A half million pound investment by a Portavogie fisherman is set to see him boost business by 33 per cent and support the development of the industry in one of Northern Ireland’s key fishing ports.
William Coffey is purchasing a new 70ft vessel, with the support of Ulster Bank, to enable him to become more efficient and productive.
The Opportune is three times the size of his original family trawler Girl Eileen, which was also bought with Ulster Bank support in 1979. It will enable him and his crew to fish in deeper waters, remain at sea for longer, and endure more difficult sailing conditions.
As a result, he expects to be able to increase the amount of fish brought in per annum by around a third.
The vessel has a gross tonnage of more than 176 tonnes. It is also much more efficient, meaning that it will use significantly less fuel.
Keith Thompson, Ulster Bank business manager, says that fishing is critical to the economy of towns in the southern part of the Ards Peninsula, and the bank is very pleased to support the investment.
He says: “Northern Ireland has some 280 active fishing vessels, according to research by Seafish, which land around 58,000 tonnes of fish per annum. These vessels employ around 800 people and account for some £28m of Gross Value Added. And that doesn’t include the wider employment and economic impact through the entire fishing supply chain.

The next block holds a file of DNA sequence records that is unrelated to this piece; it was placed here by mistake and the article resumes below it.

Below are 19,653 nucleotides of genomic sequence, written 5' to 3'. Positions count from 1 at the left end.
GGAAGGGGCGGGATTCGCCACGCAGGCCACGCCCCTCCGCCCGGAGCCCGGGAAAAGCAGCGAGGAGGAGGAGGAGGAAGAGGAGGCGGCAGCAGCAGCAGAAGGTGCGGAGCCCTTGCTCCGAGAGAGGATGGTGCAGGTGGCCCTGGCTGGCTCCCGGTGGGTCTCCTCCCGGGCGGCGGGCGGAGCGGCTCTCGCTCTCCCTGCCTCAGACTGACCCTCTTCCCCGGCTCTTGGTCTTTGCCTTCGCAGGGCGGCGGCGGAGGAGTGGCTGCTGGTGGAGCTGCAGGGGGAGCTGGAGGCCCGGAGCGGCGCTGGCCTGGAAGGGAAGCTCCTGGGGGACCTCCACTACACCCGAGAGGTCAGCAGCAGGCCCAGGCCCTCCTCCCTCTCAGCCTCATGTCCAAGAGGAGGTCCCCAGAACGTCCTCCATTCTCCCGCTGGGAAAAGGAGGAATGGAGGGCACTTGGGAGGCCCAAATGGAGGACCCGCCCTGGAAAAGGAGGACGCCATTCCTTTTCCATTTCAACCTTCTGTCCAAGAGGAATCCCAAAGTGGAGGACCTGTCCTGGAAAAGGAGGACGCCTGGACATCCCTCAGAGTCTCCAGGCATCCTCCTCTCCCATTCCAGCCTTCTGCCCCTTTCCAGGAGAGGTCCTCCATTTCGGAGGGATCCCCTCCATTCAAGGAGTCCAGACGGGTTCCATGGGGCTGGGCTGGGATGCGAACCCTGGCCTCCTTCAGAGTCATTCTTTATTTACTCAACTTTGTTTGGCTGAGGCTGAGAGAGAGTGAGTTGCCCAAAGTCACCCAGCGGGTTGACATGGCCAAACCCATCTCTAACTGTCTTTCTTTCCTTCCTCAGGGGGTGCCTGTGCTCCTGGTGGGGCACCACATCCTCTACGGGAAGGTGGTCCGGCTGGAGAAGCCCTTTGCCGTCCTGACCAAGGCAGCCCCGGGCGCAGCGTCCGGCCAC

“Places like Portavogie still rely heavily on fishing for employment; not just on the trawlers, but also the various companies involved in the likes of processing and retailing. William is a third generation trawlerman who understands the need to invest to make his business more productive and sustainable. After a significant amount of research, he identified the vessel that best suited his needs, and he put together a strong business plan, which we are very pleased to support.”
William Coffey says: “I worked very closely with Keith and the team at Ulster Bank to plan and secure support for the investment. It is critical for the future success of my business; enabling it to be more competitive. We can now fish in waters and weather that we couldn’t previously, and we will be spending a lot less on fuel. We are very grateful for the support we have received from the bank, without which we wouldn’t be able to make the investment.”
The Coffeys have been Ulster Bank customers since 1979, and this is the fourth boat the bank has financed for the family – the others being Ribhinn Donn in 1989 and Sagittarius in 2011.